As a member of the union, I had the chance to vote for or against the pay deal the company I work for offered and I voted against it because I think it is wrong to take away paid breaks and Sunday payments. That is a right Unions fought for, and I believe it is a waste of their sacrifices to let these perks slip away. Most of my fellow union members and workers did not seem to think like that. They only seem to have seen a rise in basic pay by a “brilliant” 20%. The pay deal went through.

And I suspect the reason for it is the fact that they do not know enough of the history of the unions and the sacrifices workers before us made to give us our rights. They consider these not as rights but as perks the company was good enough to give to us. They also do not seem to be aware of how unfair the pay situation is in the UK (and elsewhere I suspect). And they seem to think you can’t do anything about it anyway. However, I believe, you can.

First of all, you have to see that even though you are employed, you have rights, and you need to know your rights. In one employment, I have heard a boss say to an employee with mental health problems that it does not matter how an employee feels they have to come to work because they get paid. So just because I get paid by a company they can ask of me whatever they want? I do not think so. But you only do something about this if you are aware that you have the right to stay at home when you are ill. And you can do something about this in a much more powerful way if you are a member of the union and have others stay behind you and at your side to fight for your right.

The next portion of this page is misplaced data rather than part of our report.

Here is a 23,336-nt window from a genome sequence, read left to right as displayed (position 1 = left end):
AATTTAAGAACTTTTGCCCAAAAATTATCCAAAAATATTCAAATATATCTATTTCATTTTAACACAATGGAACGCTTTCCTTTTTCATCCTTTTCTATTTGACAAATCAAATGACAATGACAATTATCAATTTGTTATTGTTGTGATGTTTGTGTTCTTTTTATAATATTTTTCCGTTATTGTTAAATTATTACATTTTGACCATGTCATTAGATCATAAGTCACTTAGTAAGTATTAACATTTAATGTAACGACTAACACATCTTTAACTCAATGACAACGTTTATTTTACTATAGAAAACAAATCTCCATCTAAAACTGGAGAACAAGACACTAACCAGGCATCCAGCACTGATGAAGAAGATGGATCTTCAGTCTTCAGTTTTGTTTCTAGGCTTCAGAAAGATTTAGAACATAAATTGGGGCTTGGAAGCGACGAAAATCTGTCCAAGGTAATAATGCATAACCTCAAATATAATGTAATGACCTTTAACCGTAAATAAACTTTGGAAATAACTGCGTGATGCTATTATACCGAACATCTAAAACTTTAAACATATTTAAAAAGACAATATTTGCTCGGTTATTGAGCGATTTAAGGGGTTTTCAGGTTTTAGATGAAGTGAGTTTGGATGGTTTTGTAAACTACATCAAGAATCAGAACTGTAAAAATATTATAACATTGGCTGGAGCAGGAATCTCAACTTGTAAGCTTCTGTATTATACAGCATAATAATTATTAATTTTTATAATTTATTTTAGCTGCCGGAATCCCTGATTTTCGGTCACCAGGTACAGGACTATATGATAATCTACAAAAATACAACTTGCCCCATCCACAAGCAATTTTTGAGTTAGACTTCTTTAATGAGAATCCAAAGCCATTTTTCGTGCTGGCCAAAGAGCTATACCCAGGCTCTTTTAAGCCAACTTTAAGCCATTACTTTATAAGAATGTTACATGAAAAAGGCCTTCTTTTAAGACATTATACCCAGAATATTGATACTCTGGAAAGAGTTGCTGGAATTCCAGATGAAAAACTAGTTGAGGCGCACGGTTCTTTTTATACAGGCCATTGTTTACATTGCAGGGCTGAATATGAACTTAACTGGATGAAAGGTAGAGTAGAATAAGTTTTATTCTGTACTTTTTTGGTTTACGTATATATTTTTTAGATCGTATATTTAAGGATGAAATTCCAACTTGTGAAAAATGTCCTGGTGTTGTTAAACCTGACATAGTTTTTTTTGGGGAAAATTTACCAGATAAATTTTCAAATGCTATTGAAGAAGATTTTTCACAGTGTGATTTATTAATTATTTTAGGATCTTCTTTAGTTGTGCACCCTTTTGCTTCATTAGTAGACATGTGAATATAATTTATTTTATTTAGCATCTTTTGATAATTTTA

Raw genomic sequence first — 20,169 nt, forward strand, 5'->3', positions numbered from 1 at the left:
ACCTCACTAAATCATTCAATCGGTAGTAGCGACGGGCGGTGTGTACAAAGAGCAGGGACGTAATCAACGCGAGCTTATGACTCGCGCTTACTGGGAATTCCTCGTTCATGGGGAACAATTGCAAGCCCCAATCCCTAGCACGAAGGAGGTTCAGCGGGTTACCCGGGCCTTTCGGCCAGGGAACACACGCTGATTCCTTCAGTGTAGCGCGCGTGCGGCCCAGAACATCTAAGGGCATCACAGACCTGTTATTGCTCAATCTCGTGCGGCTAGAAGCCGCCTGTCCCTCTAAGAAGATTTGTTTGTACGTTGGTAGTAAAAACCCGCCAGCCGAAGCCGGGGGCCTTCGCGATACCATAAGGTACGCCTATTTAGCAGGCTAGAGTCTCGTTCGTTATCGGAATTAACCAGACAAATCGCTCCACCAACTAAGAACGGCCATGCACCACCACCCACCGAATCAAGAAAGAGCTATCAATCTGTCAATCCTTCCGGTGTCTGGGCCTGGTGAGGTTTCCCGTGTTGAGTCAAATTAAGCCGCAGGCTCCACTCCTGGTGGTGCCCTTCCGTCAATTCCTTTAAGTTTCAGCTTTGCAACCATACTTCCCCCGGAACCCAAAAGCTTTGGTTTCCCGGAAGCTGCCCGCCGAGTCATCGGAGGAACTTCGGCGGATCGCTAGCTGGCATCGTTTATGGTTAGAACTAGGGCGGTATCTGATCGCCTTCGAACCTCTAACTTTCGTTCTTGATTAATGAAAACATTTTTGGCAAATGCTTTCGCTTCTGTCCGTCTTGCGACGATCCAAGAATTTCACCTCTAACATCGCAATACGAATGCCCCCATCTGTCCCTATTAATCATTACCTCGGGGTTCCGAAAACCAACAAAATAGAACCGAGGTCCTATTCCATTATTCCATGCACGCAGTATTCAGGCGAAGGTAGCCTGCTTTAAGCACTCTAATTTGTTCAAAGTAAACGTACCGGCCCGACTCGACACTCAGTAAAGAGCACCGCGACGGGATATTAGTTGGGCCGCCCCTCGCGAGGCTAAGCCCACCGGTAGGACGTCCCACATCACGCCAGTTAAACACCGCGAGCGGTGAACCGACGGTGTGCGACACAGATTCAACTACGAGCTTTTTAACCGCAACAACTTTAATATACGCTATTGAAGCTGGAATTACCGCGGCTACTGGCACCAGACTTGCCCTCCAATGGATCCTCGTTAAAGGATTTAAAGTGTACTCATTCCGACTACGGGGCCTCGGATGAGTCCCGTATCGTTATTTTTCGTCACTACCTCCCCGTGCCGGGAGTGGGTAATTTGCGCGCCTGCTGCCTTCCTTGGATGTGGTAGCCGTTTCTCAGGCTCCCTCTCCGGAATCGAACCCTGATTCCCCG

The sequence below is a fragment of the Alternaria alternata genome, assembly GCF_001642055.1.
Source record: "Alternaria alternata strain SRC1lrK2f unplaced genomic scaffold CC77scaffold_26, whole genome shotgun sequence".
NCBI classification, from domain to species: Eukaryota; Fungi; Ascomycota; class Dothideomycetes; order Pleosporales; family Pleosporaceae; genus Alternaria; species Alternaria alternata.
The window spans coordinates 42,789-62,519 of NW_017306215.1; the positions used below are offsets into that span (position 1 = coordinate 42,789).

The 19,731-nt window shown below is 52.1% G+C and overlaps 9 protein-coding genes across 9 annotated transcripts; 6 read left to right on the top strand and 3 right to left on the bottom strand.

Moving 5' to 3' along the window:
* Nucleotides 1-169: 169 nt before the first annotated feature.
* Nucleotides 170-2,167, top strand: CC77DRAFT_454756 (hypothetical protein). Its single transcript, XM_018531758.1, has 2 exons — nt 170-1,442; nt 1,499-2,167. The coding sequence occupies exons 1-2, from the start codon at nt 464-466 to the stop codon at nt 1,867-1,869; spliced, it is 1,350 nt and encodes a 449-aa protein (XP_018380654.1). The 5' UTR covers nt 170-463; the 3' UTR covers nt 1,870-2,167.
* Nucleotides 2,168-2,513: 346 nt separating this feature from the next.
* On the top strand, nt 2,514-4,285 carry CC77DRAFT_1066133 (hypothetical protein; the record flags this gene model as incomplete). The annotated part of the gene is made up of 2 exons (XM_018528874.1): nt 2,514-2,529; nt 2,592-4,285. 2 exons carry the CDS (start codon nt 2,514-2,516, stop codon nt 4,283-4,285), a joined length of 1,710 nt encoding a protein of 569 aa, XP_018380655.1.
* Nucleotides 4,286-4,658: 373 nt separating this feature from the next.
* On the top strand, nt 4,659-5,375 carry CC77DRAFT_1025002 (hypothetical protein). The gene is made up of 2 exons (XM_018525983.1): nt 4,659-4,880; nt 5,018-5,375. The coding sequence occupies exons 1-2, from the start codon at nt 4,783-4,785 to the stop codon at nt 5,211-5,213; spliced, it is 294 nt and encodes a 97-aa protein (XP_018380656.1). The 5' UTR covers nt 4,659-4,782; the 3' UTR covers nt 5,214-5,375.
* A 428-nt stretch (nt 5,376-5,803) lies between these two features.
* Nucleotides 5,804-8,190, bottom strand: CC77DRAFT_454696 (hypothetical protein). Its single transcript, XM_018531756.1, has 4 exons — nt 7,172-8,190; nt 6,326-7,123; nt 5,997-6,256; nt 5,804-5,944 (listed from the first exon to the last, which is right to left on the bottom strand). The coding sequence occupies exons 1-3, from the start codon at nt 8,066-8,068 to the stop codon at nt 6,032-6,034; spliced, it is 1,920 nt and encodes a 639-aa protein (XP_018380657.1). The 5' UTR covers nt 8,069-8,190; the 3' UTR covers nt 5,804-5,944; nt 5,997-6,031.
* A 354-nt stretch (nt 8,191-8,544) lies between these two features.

So secondly become a member of the Union. They teach you about your rights, and they help you if your rights are endangered. Of course, no Union or union movement is perfect. There are always problems and their members and officials are just humans like all of us. But when it comes down to it, they have, and they will help you to gain your rights.

And the more members a union has, the more powerful it is. I can only repeat that because it is really quite simple.

So what do you think? Are Trade Unions still important and are you a member?



The Union Makes Us Strong

The Guardian: Employers claw back Living Wage in cuts to perks, hours and pay


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0 thoughts on “Topic Tuesday ~ More Thoughts on Trade Unions

  1. Dear Bee I know I am late to the party with this comment but I can only snatch a few minutes here and there theses days to blog! No doubt as I have only just opened my computer the hubby will return with his Mum, 96 yrs and his Aunt 92 yrs ! we have them for the day!

    Now what I really want to say is. My father was a union man all through his working life and he took it very seriously. He was a member of the NUVB The nation Union of Vehicile Builders here is a wiki link .

    He was a shop steward and his youth he was working at Morris Cowley Oxford . There was trouble about conditions and pay and he was busy in negotiations with management. To cut a long story short he was talking the men into going out on strike when he received a letter telling him he needed to stop the strike as the firm intended to bring in Black Leg labour from Ireland and sack any man out on strike. My dad was sent this information in confidence and told he could not disclose the reason for abandoning the strike. Somehow he managed to talk the men back round to not striking. All this happened in the 1930s and I have only given you the bare bones of the story.